‘It is, however, useful to recognise our share of this error of misdirection. To begin with, I am convinced that looking back upon the course of development of the freedom movement, THE ‘HIMALAYAN ERROR’ of Gandhiji’s leadership was the support he extended on behalf of the Congress and the Indian people to the Khilafat Movement at the end of the World War I. This has proved to be a disastrous error which has brought in its wake a series of harmful consequences. On merits, it was a thoroughly reactionary step. The Khilafat was totally unworthy of support of the Progressive Muslims. Kemel Pasha established this solid fact by abolition of the Khilafat. The abolition of the Khilafat was widely welcomed by enlightened Muslim opinion the world over and Kemel was an undoubted hero of all young Muslims straining against Imperialist domination. But apart from the fact that Khilafat was an unworthy reactionary cause, Mahatma Gandhi had to align himself with a sectarian revivalist Muslim Leadership of clerics and maulvis. He was thus unwittingly responsible for jettisoning sane, secular, modernist leadership among the Muslims of India and foisting upon the Indian Muslims a theocratic orthodoxy of the Maulvis. Maulana Mohammed Ali’s speeches read today appear strangely incoherent and out of tune with the spirit of secular political freedom. The Congress Movement which released the forces of religious liberalism and reform among the Hindus, and evoked a rational scientific outlook, placed the Muslims of India under the spell of orthodoxy and religious superstition by their support to the Khilafat leadership. Rationalist leaders like Jinnah were rebuffed by this attitude of Congress and Gandhi. This is the background of the psychological rift between Congress and the Muslim League’
By championing the cause of the fundamentalist and orthodox Muslims in the name of pluralism, MNIK greatly weakens its own praiseworthy humanist message. Furthermore, MNIK seems fall into the same pitfalls of Paki-bashing when it presents the clean shaven Dr. Faisal Rahman, a medical doctor of South Asian descent, as a terrorist-recruiter. This is wrong on two counts – 1. most extremism in mosques is preached not by medical doctors, especially of South Asian origin, but by clerics funded and educated by Saudi sponsored Salafi groups and are mostly of Arab origin. 2. Most Muslim doctors of South Asian descent in the US are Pakistani. Therefore the angle was mala fide and wrong. As a general rule, most Pakistani doctors I have come across in the US are voices of reason and moderation and when – if at times- they form part of mosque groups, they tend to act as bridge builders between the community and the society outside.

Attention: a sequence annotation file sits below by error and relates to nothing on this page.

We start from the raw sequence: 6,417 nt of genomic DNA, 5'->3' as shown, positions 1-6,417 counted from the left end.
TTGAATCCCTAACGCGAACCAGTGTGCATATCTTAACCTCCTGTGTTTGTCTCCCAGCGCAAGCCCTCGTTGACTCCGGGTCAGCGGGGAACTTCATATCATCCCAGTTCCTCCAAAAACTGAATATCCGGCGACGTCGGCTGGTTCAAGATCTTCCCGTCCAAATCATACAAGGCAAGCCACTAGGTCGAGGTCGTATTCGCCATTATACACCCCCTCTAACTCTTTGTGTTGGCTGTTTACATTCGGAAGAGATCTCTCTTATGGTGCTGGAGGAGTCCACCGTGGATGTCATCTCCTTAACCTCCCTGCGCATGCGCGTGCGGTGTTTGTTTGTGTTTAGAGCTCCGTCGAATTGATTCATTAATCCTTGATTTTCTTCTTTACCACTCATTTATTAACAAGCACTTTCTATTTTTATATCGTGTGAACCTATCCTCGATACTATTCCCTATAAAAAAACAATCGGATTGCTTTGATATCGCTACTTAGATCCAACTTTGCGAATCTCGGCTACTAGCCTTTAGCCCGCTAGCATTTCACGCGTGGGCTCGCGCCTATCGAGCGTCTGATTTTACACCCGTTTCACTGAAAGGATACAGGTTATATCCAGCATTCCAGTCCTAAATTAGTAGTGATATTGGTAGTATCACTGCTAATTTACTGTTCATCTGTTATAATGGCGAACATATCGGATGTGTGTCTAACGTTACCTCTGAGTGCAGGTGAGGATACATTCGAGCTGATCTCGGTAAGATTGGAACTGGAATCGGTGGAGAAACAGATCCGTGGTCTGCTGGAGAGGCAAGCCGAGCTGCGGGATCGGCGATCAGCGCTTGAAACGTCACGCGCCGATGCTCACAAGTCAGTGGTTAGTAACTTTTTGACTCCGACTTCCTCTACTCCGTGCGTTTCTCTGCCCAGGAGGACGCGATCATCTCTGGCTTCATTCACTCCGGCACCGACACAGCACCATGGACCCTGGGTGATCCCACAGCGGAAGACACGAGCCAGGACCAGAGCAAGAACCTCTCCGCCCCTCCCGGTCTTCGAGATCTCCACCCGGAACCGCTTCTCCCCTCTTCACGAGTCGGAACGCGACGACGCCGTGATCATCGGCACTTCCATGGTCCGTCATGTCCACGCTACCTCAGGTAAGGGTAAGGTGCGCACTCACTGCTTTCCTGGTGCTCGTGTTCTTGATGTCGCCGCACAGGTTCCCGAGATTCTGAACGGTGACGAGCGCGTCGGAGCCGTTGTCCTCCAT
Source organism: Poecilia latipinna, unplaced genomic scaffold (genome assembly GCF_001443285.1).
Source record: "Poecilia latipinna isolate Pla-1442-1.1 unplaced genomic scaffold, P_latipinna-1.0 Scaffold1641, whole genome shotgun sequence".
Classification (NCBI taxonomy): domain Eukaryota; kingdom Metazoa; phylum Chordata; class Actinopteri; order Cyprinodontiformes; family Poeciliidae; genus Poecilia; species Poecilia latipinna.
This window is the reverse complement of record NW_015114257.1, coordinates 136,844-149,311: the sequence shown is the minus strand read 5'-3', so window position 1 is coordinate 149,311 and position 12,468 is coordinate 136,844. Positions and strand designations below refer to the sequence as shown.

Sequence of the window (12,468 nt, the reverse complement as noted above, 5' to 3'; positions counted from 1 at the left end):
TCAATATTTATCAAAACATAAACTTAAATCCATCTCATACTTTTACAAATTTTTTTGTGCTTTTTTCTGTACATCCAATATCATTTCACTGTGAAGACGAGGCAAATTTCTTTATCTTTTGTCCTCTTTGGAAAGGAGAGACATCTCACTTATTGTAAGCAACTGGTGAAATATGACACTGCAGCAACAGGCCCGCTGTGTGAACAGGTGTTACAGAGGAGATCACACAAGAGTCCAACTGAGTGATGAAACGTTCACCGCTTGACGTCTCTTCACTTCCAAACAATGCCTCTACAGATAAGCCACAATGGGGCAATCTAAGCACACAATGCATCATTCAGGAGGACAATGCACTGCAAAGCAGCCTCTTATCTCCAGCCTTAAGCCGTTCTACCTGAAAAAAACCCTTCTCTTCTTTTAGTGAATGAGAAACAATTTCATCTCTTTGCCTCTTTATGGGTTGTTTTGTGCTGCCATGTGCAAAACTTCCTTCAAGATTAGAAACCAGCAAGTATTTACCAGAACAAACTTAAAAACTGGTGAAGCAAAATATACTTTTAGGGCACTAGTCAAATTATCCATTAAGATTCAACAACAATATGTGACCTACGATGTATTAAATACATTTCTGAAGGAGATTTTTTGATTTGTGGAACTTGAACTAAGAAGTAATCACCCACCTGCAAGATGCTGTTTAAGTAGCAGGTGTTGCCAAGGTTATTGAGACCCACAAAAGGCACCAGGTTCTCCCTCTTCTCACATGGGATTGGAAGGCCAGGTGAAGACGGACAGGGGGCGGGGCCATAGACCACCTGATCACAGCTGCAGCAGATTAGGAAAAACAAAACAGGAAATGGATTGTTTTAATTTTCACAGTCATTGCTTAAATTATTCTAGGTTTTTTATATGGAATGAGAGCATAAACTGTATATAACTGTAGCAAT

For these reasons and more, despite being thoroughly moved by Shahrukh Khan’s remarkable performance as an autistic man, I am very disappointed by the film because it will only strengthen extremists and only give American Muslims another reason to remain illiberal in their approach to Islam and America. In comparison Shoaib Mansoor’s brilliant Pakistani film, Khuda Ke Liye, is not preachy and it does not purport to present Islam as what it is not. What it does is document the struggle and travails of moderate Muslims stuck between the Mullah and American wrath. It too champions identity, but in contrast to Sonya Jehan’s Hijab-donning ritual, Khuda Ke Liye has a young man in jeans and baseball cap from the burger class laying an equal claim to faith to that of a Mullah.